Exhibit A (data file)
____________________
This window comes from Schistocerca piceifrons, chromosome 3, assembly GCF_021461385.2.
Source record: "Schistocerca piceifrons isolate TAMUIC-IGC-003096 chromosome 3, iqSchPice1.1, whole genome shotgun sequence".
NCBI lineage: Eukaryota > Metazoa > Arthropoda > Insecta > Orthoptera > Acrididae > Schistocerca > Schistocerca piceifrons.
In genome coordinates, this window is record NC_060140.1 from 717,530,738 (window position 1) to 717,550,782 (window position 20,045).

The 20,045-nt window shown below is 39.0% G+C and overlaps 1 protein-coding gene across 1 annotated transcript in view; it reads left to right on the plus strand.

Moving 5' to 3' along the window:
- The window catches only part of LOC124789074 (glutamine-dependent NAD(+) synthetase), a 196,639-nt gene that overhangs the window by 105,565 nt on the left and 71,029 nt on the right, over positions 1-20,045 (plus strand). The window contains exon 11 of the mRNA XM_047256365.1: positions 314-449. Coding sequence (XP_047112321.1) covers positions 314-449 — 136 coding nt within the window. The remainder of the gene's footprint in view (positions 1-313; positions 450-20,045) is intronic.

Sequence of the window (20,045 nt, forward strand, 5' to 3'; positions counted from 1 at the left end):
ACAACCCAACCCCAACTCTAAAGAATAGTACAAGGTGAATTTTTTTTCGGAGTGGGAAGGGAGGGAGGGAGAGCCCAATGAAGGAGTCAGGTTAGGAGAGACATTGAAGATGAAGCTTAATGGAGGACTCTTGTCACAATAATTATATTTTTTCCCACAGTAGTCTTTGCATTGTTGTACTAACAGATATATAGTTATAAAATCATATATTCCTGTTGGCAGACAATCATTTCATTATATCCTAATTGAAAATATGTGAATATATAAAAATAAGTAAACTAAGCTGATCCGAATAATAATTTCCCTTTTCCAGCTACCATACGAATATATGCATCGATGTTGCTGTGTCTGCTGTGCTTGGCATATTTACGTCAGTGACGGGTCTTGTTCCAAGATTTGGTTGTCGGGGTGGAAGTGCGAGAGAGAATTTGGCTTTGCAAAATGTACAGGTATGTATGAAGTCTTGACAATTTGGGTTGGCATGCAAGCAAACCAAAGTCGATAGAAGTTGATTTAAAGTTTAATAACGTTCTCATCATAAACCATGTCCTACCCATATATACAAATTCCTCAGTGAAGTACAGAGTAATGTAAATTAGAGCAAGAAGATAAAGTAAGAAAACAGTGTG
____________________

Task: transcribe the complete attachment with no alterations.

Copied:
This window comes from Schistocerca piceifrons, chromosome 3, assembly GCF_021461385.2.
Source record: "Schistocerca piceifrons isolate TAMUIC-IGC-003096 chromosome 3, iqSchPice1.1, whole genome shotgun sequence".
NCBI lineage: Eukaryota > Metazoa > Arthropoda > Insecta > Orthoptera > Acrididae > Schistocerca > Schistocerca piceifrons.
In genome coordinates, this window is record NC_060140.1 from 717,530,738 (window position 1) to 717,550,782 (window position 20,045).

The 20,045-nt window shown below is 39.0% G+C and overlaps 1 protein-coding gene across 1 annotated transcript in view; it reads left to right on the plus strand.

Moving 5' to 3' along the window:
- The window catches only part of LOC124789074 (glutamine-dependent NAD(+) synthetase), a 196,639-nt gene that overhangs the window by 105,565 nt on the left and 71,029 nt on the right, over positions 1-20,045 (plus strand). The window contains exon 11 of the mRNA XM_047256365.1: positions 314-449. Coding sequence (XP_047112321.1) covers positions 314-449 — 136 coding nt within the window. The remainder of the gene's footprint in view (positions 1-313; positions 450-20,045) is intronic.

Sequence of the window (20,045 nt, forward strand, 5' to 3'; positions counted from 1 at the left end):
ACAACCCAACCCCAACTCTAAAGAATAGTACAAGGTGAATTTTTTTTCGGAGTGGGAAGGGAGGGAGGGAGAGCCCAATGAAGGAGTCAGGTTAGGAGAGACATTGAAGATGAAGCTTAATGGAGGACTCTTGTCACAATAATTATATTTTTTCCCACAGTAGTCTTTGCATTGTTGTACTAACAGATATATAGTTATAAAATCATATATTCCTGTTGGCAGACAATCATTTCATTATATCCTAATTGAAAATATGTGAATATATAAAAATAAGTAAACTAAGCTGATCCGAATAATAATTTCCCTTTTCCAGCTACCATACGAATATATGCATCGATGTTGCTGTGTCTGCTGTGCTTGGCATATTTACGTCAGTGACGGGTCTTGTTCCAAGATTTGGTTGTCGGGGTGGAAGTGCGAGAGAGAATTTGGCTTTGCAAAATGTACAGGTATGTATGAAGTCTTGACAATTTGGGTTGGCATGCAAGCAAACCAAAGTCGATAGAAGTTGATTTAAAGTTTAATAACGTTCTCATCATAAACCATGTCCTACCCATATATACAAATTCCTCAGTGAAGTACAGAGTAATGTAAATTAGAGCAAGAAGATAAAGTAAGAAAACAGTGTG